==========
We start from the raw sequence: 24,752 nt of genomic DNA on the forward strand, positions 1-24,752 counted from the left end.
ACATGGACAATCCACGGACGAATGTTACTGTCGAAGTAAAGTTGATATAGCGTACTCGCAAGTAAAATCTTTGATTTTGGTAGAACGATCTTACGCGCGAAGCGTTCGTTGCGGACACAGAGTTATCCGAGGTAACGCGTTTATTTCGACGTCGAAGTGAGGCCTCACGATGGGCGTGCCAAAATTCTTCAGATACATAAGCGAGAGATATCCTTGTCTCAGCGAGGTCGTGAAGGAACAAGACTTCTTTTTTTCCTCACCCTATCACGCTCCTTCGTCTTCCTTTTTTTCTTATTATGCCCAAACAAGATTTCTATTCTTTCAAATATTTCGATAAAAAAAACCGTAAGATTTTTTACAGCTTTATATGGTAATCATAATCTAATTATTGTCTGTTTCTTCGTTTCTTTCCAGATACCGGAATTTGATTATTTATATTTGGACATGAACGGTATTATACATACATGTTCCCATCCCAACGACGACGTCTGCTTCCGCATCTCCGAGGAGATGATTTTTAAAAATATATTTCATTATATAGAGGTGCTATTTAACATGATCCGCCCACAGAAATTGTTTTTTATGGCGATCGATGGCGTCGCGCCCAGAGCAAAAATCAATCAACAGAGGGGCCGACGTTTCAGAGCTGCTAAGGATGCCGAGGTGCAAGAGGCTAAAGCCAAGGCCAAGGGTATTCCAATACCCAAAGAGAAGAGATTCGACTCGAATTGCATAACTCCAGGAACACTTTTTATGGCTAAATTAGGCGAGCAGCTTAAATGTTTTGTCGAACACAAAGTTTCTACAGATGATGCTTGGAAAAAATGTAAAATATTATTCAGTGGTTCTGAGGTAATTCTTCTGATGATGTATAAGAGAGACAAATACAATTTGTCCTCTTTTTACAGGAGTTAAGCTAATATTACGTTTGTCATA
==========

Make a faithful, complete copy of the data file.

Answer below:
We start from the raw sequence: 24,752 nt of genomic DNA on the forward strand, positions 1-24,752 counted from the left end.
ACATGGACAATCCACGGACGAATGTTACTGTCGAAGTAAAGTTGATATAGCGTACTCGCAAGTAAAATCTTTGATTTTGGTAGAACGATCTTACGCGCGAAGCGTTCGTTGCGGACACAGAGTTATCCGAGGTAACGCGTTTATTTCGACGTCGAAGTGAGGCCTCACGATGGGCGTGCCAAAATTCTTCAGATACATAAGCGAGAGATATCCTTGTCTCAGCGAGGTCGTGAAGGAACAAGACTTCTTTTTTTCCTCACCCTATCACGCTCCTTCGTCTTCCTTTTTTTCTTATTATGCCCAAACAAGATTTCTATTCTTTCAAATATTTCGATAAAAAAAACCGTAAGATTTTTTACAGCTTTATATGGTAATCATAATCTAATTATTGTCTGTTTCTTCGTTTCTTTCCAGATACCGGAATTTGATTATTTATATTTGGACATGAACGGTATTATACATACATGTTCCCATCCCAACGACGACGTCTGCTTCCGCATCTCCGAGGAGATGATTTTTAAAAATATATTTCATTATATAGAGGTGCTATTTAACATGATCCGCCCACAGAAATTGTTTTTTATGGCGATCGATGGCGTCGCGCCCAGAGCAAAAATCAATCAACAGAGGGGCCGACGTTTCAGAGCTGCTAAGGATGCCGAGGTGCAAGAGGCTAAAGCCAAGGCCAAGGGTATTCCAATACCCAAAGAGAAGAGATTCGACTCGAATTGCATAACTCCAGGAACACTTTTTATGGCTAAATTAGGCGAGCAGCTTAAATGTTTTGTCGAACACAAAGTTTCTACAGATGATGCTTGGAAAAAATGTAAAATATTATTCAGTGGTTCTGAGGTAATTCTTCTGATGATGTATAAGAGAGACAAATACAATTTGTCCTCTTTTTACAGGAGTTAAGCTAATATTACGTTTGTCATA